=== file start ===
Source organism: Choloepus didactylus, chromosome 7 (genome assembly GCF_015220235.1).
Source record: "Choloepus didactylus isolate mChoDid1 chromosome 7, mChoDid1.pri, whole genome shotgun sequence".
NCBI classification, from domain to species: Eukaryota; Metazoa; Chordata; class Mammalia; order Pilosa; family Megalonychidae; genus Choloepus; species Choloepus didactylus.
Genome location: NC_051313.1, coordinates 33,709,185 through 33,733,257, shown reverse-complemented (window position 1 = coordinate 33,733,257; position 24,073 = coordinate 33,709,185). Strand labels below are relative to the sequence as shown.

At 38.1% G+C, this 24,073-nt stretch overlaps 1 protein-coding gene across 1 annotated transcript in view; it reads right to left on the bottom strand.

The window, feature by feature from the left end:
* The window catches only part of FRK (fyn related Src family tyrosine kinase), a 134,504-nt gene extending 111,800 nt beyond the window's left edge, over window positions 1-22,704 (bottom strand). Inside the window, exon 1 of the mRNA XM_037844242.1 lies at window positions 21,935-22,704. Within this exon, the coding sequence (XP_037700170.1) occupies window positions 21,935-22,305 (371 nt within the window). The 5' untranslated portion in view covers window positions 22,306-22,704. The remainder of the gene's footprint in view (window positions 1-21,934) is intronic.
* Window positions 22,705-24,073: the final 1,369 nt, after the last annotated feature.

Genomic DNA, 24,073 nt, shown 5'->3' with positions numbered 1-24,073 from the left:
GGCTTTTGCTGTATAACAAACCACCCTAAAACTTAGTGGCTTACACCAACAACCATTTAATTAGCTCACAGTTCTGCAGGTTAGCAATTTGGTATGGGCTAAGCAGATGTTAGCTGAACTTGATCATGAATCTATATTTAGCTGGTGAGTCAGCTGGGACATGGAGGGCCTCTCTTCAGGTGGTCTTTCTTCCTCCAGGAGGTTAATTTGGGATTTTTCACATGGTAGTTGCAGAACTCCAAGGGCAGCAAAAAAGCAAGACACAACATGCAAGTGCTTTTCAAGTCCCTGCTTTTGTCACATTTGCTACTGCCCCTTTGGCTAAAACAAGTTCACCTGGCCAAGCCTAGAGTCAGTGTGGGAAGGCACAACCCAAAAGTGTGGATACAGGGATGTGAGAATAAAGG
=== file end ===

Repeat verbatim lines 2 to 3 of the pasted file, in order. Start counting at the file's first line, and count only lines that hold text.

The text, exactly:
Source record: "Choloepus didactylus isolate mChoDid1 chromosome 7, mChoDid1.pri, whole genome shotgun sequence".
NCBI classification, from domain to species: Eukaryota; Metazoa; Chordata; class Mammalia; order Pilosa; family Megalonychidae; genus Choloepus; species Choloepus didactylus.